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Arthrodesis of Foot and Ankle -- Open Surgery

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by Polsdorfer R

Reasons for Procedure

The procedure results in pain relief in most patients.

What to Expect

Prior to Procedure

Several nonsurgical treatments will be tried to correct the problem before choosing surgery. These may include medicines, injections, special shoes, or types of physical therapy. You will have a thorough evaluation to determine your overall health and any risk factors.
Talk to your doctor about your medicines. You may be asked to stop taking some medicines up to one week before the procedure, like:
  • Aspirin or other anti-inflammatory drugs
  • Blood thinners
  • Antiplatelet drugs
Do not eat or drink anything after midnight the day before your surgery, unless told otherwise by your doctor.
Arrange for help at home after returning from the hospital.


Your doctor may choose:

Description of the Procedure

The doctor will make a long incision to view the joint. The joint will be secured. There are many ways to secure the two bones together so that they no longer move in relation to one another. Long screws, screws and steel plates, long steel rods, or bone grafts have all been used.
You will have a tight bandage strapped around your thigh to shut off circulation during surgery. This will not harm your leg.

Immediately After Procedure

Your lower leg will be in a rigid cast and be elevated after surgery. You will be offered pain medicine.

How Long Will It Take?

About 2-3 hours

How Much Will It Hurt?

There will be no pain during the procedure. Afterwards, there will be some discomfort. Talk to your doctor about medicine to help manage discomfort.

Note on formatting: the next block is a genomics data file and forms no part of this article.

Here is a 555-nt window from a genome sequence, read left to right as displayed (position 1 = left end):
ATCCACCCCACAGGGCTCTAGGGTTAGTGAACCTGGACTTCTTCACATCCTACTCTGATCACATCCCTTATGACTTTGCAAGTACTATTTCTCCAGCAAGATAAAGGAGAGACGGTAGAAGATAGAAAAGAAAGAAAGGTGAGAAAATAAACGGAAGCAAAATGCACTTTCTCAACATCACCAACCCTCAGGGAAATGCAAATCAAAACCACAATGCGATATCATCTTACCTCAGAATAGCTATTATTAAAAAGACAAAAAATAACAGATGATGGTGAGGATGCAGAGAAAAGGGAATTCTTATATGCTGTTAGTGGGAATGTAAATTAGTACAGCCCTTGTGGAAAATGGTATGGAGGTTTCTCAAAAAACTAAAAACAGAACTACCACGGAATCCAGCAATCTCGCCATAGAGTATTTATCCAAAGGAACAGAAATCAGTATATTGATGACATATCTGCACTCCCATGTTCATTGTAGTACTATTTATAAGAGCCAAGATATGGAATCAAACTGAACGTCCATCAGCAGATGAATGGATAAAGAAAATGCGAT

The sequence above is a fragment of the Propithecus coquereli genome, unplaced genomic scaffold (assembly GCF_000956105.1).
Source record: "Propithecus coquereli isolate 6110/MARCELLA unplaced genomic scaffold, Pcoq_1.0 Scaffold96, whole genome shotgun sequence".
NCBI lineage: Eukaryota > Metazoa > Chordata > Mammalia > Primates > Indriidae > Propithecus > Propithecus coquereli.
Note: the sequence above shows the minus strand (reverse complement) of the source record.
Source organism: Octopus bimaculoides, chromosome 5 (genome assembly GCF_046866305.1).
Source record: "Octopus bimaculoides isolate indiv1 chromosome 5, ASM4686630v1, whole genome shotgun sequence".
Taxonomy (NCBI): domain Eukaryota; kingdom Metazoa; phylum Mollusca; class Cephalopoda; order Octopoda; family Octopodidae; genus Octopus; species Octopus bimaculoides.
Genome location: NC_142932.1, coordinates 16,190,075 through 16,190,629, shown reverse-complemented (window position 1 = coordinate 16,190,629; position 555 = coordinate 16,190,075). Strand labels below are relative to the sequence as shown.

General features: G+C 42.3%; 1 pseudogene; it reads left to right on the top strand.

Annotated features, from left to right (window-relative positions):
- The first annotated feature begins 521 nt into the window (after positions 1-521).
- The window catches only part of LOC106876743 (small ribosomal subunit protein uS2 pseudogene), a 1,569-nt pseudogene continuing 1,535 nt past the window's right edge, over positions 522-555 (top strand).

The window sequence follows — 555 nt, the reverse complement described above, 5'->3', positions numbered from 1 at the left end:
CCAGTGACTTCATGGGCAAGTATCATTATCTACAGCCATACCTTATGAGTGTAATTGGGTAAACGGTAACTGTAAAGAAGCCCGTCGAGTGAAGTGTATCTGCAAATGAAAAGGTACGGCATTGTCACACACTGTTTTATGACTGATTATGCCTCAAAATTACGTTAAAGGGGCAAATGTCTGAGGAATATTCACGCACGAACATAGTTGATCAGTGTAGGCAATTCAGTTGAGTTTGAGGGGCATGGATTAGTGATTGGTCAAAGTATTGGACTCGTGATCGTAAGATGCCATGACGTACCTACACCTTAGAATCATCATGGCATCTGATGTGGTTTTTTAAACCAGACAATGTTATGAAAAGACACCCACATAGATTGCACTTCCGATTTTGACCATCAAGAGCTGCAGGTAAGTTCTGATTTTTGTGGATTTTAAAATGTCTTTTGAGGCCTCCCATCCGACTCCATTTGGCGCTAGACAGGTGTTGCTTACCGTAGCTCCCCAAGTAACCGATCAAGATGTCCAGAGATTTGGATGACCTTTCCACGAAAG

Average Hospital Stay

You may be able to go home in 2-4 days if you do not have any complications.

Postoperative Care

During your stay, the hospital staff will take steps to reduce your chance of infection such as:
  • Washing their hands
  • Wearing gloves or masks
  • Keeping your incisions covered
There are also steps you can take to reduce your chances of infection such as:
  • Washing your hands often and reminding visitors and healthcare providers to do the same
  • Reminding your healthcare providers to wear gloves or masks
  • Not allowing others to touch your incisions
It will take up to four months to heal and solidly fuse the joint(s). During that time, you will be in a cast.
Some people may be able to wear ordinary shoes while others may need specially fitted footwear.


American Academy of Orthopaedic Surgeons

University of Washington School of Medicine



Canadian Orthopaedic Association

Department of Orthopaedics
The University of British Columbia



Arthritis of the foot and ankle: arthrodesis. American Academy of Orthopaedic Surgeons website. Available at: Updated September 2008. Accessed April 4, 2013.

Daniels TR. Ankle arthrodesis. Canadian Orthopaedic Association website. Available at: Accessed April 4, 2013.

Foot pain—differential diagnosis. EBSCO DynaMed website. Available at: Updated October 31, 2011. Accessed April 4, 2013.


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